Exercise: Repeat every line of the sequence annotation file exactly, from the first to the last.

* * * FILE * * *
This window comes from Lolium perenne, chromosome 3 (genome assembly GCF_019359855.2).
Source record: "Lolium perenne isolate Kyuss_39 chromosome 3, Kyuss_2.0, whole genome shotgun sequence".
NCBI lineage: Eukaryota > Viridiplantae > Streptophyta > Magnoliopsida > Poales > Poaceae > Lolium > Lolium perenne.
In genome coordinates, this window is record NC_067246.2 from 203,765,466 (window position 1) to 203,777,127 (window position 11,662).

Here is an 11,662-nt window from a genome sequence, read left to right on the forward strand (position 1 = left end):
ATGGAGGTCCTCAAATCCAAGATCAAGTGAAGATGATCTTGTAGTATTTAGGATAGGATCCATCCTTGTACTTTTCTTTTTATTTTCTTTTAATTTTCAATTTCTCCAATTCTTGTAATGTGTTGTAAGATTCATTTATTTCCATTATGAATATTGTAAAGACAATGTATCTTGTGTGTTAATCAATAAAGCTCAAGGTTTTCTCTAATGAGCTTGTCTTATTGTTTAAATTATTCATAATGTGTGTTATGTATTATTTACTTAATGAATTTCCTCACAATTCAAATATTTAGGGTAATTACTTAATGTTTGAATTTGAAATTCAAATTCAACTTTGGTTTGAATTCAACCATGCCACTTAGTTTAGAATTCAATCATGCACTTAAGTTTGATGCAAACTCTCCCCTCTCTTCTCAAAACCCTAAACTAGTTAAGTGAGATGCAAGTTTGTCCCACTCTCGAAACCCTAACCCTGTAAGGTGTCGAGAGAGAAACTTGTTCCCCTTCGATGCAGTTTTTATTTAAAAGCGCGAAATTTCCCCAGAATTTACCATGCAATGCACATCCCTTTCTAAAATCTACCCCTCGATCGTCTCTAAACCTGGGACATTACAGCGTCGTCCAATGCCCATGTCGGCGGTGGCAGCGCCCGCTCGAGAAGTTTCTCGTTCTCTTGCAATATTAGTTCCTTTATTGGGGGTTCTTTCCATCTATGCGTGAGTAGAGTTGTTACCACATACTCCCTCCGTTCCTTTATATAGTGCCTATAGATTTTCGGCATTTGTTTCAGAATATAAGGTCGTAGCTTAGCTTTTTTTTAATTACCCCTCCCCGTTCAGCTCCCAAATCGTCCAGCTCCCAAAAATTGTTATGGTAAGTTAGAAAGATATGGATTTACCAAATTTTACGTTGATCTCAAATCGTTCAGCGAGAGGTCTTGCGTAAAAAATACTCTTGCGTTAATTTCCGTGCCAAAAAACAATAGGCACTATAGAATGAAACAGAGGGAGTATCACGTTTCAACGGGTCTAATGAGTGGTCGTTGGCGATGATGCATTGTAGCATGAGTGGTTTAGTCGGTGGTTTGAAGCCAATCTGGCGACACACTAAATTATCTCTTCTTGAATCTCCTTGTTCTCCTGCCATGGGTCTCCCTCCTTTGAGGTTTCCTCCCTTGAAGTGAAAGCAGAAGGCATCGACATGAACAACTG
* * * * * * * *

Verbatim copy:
This window comes from Lolium perenne, chromosome 3 (genome assembly GCF_019359855.2).
Source record: "Lolium perenne isolate Kyuss_39 chromosome 3, Kyuss_2.0, whole genome shotgun sequence".
NCBI lineage: Eukaryota > Viridiplantae > Streptophyta > Magnoliopsida > Poales > Poaceae > Lolium > Lolium perenne.
In genome coordinates, this window is record NC_067246.2 from 203,765,466 (window position 1) to 203,777,127 (window position 11,662).

Here is an 11,662-nt window from a genome sequence, read left to right on the forward strand (position 1 = left end):
ATGGAGGTCCTCAAATCCAAGATCAAGTGAAGATGATCTTGTAGTATTTAGGATAGGATCCATCCTTGTACTTTTCTTTTTATTTTCTTTTAATTTTCAATTTCTCCAATTCTTGTAATGTGTTGTAAGATTCATTTATTTCCATTATGAATATTGTAAAGACAATGTATCTTGTGTGTTAATCAATAAAGCTCAAGGTTTTCTCTAATGAGCTTGTCTTATTGTTTAAATTATTCATAATGTGTGTTATGTATTATTTACTTAATGAATTTCCTCACAATTCAAATATTTAGGGTAATTACTTAATGTTTGAATTTGAAATTCAAATTCAACTTTGGTTTGAATTCAACCATGCCACTTAGTTTAGAATTCAATCATGCACTTAAGTTTGATGCAAACTCTCCCCTCTCTTCTCAAAACCCTAAACTAGTTAAGTGAGATGCAAGTTTGTCCCACTCTCGAAACCCTAACCCTGTAAGGTGTCGAGAGAGAAACTTGTTCCCCTTCGATGCAGTTTTTATTTAAAAGCGCGAAATTTCCCCAGAATTTACCATGCAATGCACATCCCTTTCTAAAATCTACCCCTCGATCGTCTCTAAACCTGGGACATTACAGCGTCGTCCAATGCCCATGTCGGCGGTGGCAGCGCCCGCTCGAGAAGTTTCTCGTTCTCTTGCAATATTAGTTCCTTTATTGGGGGTTCTTTCCATCTATGCGTGAGTAGAGTTGTTACCACATACTCCCTCCGTTCCTTTATATAGTGCCTATAGATTTTCGGCATTTGTTTCAGAATATAAGGTCGTAGCTTAGCTTTTTTTTAATTACCCCTCCCCGTTCAGCTCCCAAATCGTCCAGCTCCCAAAAATTGTTATGGTAAGTTAGAAAGATATGGATTTACCAAATTTTACGTTGATCTCAAATCGTTCAGCGAGAGGTCTTGCGTAAAAAATACTCTTGCGTTAATTTCCGTGCCAAAAAACAATAGGCACTATAGAATGAAACAGAGGGAGTATCACGTTTCAACGGGTCTAATGAGTGGTCGTTGGCGATGATGCATTGTAGCATGAGTGGTTTAGTCGGTGGTTTGAAGCCAATCTGGCGACACACTAAATTATCTCTTCTTGAATCTCCTTGTTCTCCTGCCATGGGTCTCCCTCCTTTGAGGTTTCCTCCCTTGAAGTGAAAGCAGAAGGCATCGACATGAACAACTG